History is rarely black and white, as much as those who seek to rewrite it would like it to be so. In many cases, new slants placed on events would astound the people who actually lived through them. During this process, those widely regarded as heroes at the time can become villains, and occurrences that attracted limited support can be viewed as populist outbreaks.
As much is evident in the backlash against an artwork on Queens Wharf depicting the 1913 waterfront strike.
A two-dimensional black silhouette showing a baton-wielding strike-breaker has been removed at the request of Mike Lee, who said it paid homage to "thugs and bashers on the people's wharf". To an extent, this is an understandable sentiment for the councillor, whose great-grandfather and grandfather were watersiders. So, too, is his statement that "we have really lost our way if heritage experts believe vigilante thugs rounded up to attack striking working people are deemed to be heroes".
But heroes they undoubtedly were for many people at a time of fear and uncertainty in the lead-up to World War I. These people worried about the introduction of revolutionary trade unionism from the United States and Europe, a sentiment reinforced by the willingness of some members of the fledgling union movement to flex their muscles.
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When a strike that began in Wellington and Huntly spread to the Auckland waterfront, such people undoubtedly saw many of their fears coming to fruition. And while some may have recognised that the Government of William Massey was playing on their concern in taking the opportunity to strike a decisive blow, they had few quibbles about the intervention of the special constables who became known as Massey's Cossacks.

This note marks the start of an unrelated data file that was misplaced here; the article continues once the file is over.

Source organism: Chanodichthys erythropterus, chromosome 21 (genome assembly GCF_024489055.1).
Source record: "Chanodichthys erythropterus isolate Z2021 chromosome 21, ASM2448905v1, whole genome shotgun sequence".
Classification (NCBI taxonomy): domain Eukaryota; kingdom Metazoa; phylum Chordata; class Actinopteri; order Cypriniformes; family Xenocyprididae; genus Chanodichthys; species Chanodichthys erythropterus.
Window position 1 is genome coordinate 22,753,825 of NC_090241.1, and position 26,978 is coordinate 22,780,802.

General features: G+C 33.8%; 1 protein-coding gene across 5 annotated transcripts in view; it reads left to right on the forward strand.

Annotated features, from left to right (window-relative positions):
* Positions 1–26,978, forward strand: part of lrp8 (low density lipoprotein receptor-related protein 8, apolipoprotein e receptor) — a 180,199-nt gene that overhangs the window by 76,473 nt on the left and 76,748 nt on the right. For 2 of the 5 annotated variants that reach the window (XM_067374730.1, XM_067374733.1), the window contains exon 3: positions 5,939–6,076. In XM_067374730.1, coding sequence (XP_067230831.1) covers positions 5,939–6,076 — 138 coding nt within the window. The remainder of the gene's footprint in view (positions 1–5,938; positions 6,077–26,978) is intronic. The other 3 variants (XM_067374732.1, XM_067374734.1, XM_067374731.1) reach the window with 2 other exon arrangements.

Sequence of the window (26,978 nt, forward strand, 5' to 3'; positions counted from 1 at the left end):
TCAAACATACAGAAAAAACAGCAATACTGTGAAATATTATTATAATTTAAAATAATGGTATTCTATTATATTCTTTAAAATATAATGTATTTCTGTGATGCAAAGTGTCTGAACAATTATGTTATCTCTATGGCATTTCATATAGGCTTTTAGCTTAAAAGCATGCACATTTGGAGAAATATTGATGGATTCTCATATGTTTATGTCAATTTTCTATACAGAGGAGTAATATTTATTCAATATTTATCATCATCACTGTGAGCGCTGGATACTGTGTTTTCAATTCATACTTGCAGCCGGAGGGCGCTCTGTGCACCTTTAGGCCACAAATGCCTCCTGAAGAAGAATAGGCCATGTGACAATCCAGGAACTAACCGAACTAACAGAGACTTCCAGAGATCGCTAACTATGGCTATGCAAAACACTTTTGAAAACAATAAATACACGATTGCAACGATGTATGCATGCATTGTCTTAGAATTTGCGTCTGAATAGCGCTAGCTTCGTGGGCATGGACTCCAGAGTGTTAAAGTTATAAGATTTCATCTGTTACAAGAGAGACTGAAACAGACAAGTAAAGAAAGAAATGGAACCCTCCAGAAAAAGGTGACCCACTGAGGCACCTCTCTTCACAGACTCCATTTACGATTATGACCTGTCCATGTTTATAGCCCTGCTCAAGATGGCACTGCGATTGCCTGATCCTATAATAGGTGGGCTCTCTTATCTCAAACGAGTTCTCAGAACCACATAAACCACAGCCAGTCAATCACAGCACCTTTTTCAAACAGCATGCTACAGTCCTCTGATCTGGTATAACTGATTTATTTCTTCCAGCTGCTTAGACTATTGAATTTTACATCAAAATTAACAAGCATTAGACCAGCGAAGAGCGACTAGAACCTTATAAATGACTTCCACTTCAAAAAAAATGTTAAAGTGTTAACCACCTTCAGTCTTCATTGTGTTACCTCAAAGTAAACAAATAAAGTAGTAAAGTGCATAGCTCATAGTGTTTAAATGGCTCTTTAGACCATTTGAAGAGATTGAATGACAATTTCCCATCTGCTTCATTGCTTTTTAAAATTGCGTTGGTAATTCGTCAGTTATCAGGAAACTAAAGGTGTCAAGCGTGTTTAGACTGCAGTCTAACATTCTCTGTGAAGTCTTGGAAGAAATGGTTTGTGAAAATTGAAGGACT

These men, mainly from the Waikato, were viewed as saviours in a country that feared its vital export trade falling prey to urban unionism.
Massey's brutal strike-breaking tactics make him a figure of infamy for some. Yet his popularity at that time is evidenced by the fact that he was the Prime Minister from 1912 to his death in 1925, the second-longest term in office in our history, and only three months shorter than that of Richard Seddon. After subsequently heading a national Administration with the Liberals during World War I, he won a clear majority at the 1919 elections.
This bears parallels with Sir Sidney Holland, who called a snap election after breaking the 1951 waterfront strike using labour from the armed services. He was returned to power with an increased majority.
In both instances, the strike-breakers believed they were doing their best for their country and their city. "From our homes in the backblocks of Auckland we came to help down the strike and keep the town's name," said Jim Ross, who was featured on the Queens Wharf artwork. Today, many people would agree with Mr Lee that his ardour was misplaced. But, clearly, that was not the popular view in his day.
Hindsight always affords a greater clarity, but that does not mean shades of grey should be summarily dismissed. History should never be distorted so much that it essentially ignores prevailing sentiment at a particular time. Mr Lee's objection to the waterfront artwork heads down that road. The sensible course would be for both sides of the strike to be represented on Queens Wharf. History warts and all.